“The potential consequences of this bioenergy accounting error are immense since it assumes that all burning of biomass does not add carbon to the air,” the committee wrote.
I don't think most biofuels are very earth-friendly replacements for fossil fuels, at least not as currently produced.  Anyway, this is mainly just inside baseball over in Europe, but I thought it was interesting.

The Pennsylvania Electoral College Concept

Nate Silver looks at the strengths and weaknesses of the Pennsylvania GOP concept.  He discusses some possible other changes to the electoral college:
But what you’d probably wind up with instead is a patchwork of procedures for awarding electoral votes: some states would retain the current winner-take-all method, but some would use the congressional district split. Some might divide their votes proportionately, or use other hybrid approaches. And the method could change each time that the state government changed hands.
It’s perfectly Constitutional, for that matter, for states to award their electoral votes through the state legislature, as many states did in the early years of the Republic, without taking a popular vote at all. If Republicans want to all but guarantee that they win the presidency next year, there is nothing stopping them. They control the state governments in 21 states totaling 242 electoral votes. All they need to do is have their state legislatures pick Republican electors in those states, and then for their candidate to win by popular vote in Alaska, Arkansas, Kentucky, Mississippi and West Virginia, which would get him to 270 electoral votes.
That, of course, is an extreme and unlikely example. But the Pennsylvania play would undermine the integrity the Electoral College, which is already fairly unpopular.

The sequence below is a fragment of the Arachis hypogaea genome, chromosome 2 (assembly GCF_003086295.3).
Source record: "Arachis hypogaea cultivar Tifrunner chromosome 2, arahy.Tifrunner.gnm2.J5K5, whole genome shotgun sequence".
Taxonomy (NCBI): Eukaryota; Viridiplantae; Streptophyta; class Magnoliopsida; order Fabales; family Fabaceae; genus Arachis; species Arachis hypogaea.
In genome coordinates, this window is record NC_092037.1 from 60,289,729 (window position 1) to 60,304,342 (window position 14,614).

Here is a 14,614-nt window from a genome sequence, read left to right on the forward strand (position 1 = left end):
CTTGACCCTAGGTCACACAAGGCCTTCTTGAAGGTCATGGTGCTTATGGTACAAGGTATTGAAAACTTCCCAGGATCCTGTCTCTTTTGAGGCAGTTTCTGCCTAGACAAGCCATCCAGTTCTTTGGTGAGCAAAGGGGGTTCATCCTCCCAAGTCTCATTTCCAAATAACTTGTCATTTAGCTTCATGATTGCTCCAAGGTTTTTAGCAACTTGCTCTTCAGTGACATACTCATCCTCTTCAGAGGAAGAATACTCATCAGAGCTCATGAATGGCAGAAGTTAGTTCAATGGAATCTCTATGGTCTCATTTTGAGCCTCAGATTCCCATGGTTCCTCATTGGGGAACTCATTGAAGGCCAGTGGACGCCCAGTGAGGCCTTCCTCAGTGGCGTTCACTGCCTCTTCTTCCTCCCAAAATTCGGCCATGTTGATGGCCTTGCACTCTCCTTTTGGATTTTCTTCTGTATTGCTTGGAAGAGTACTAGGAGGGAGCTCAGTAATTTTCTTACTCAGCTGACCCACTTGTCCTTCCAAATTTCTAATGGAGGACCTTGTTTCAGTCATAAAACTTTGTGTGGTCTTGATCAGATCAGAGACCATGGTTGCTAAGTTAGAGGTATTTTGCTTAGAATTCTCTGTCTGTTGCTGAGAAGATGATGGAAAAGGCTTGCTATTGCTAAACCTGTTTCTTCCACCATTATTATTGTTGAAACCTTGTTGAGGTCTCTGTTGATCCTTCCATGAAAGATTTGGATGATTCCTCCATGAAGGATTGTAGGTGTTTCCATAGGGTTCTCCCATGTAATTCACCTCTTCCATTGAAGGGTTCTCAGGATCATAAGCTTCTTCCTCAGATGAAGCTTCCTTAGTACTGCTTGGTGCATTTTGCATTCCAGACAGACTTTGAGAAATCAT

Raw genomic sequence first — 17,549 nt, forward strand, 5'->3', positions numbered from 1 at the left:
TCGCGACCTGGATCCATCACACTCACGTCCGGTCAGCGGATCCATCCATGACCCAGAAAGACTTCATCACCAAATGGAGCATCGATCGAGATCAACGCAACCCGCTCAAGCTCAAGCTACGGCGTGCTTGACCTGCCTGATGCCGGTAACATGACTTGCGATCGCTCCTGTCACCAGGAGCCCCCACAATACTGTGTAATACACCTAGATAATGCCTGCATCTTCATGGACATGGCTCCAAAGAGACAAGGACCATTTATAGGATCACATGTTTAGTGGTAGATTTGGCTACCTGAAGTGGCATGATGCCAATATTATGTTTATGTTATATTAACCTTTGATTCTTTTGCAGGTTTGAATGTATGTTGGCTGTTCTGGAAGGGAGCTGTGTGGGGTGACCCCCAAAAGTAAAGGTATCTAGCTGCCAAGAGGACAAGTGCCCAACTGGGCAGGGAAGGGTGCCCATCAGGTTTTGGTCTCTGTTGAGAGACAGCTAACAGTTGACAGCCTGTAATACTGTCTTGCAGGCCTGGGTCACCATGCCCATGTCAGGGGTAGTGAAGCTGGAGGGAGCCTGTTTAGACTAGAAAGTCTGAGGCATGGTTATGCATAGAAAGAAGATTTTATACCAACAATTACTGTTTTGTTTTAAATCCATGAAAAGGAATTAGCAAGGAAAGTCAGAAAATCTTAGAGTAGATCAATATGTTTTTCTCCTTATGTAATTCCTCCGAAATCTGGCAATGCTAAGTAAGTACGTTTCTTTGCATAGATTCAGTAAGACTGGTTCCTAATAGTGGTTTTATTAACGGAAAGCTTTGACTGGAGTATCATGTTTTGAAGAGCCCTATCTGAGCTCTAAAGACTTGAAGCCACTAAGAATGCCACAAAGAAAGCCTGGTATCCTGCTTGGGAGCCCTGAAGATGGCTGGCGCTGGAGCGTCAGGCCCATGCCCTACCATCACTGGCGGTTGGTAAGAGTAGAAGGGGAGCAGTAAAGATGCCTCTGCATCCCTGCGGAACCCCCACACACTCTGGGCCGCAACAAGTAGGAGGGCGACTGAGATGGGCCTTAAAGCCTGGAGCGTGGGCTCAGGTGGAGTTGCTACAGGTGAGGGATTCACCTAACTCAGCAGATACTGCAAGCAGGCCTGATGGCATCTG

The electoral college is one of those ideas the founders had which just wasn't very well constructed.  It only took three elections to require a Constitutional amendment to fix one of the problems.  There are very few, and really, very weak reasons to keep the electoral college, but I don't see any of the small states voting to get rid of it.  But if Republicans start playing serious politics with it, I can see it getting eliminated. 

Tom Browning's Perfect Game

September 16, 1988:
On September 16, 1988, Browning pitched the twelfth perfect game in baseball history. In a 1-0 victory over the Los Angeles Dodgers at Riverfront Stadium, Browning threw 72 of 100 pitches for strikes and did not run the count to three balls on a single batter. Browning remains the only Red to pitch a perfect game. Browning had had a previous no-hitter broken up by a Tony Gwynn single with one out in the ninth in June of that year.
Browning just missed becoming the first pitcher to hurl two perfect games, taking another bid into the ninth on July 4, 1989, against the Philadelphia Phillies at Veterans Stadium; a lead-off single by Dickie Thon broke up this attempt. After his 1988 perfect game, Reds owner Marge Schott put a clause in his contract that stated his wife, Debbie, would receive a $300,000 bonus if he pitched another perfect game in 1989. The National League Office eventually nixed the clause.
I remember it occurred on a Friday night, because I was at our high school football game, and one of my neighbors told me he had tickets to the Reds game, and he was glad he didn't go, because it was rain delayed for over an hour.  When I got home, I turned on the radio, and heard that Browning had a perfect game through 7 innings.  I woud have rather gone to the Reds game than the football game.

Thursday, September 15, 2011

The End of Suburbia?

The Atlantic, via Ritholtz:
In the years following World War II, the United States experienced an unprecedented consumption boom. Anything you could measure was growing. A Rhode Island-sized chunk of land was bulldozed to make new suburbs every single year for decades. America rounded into its present-day shape.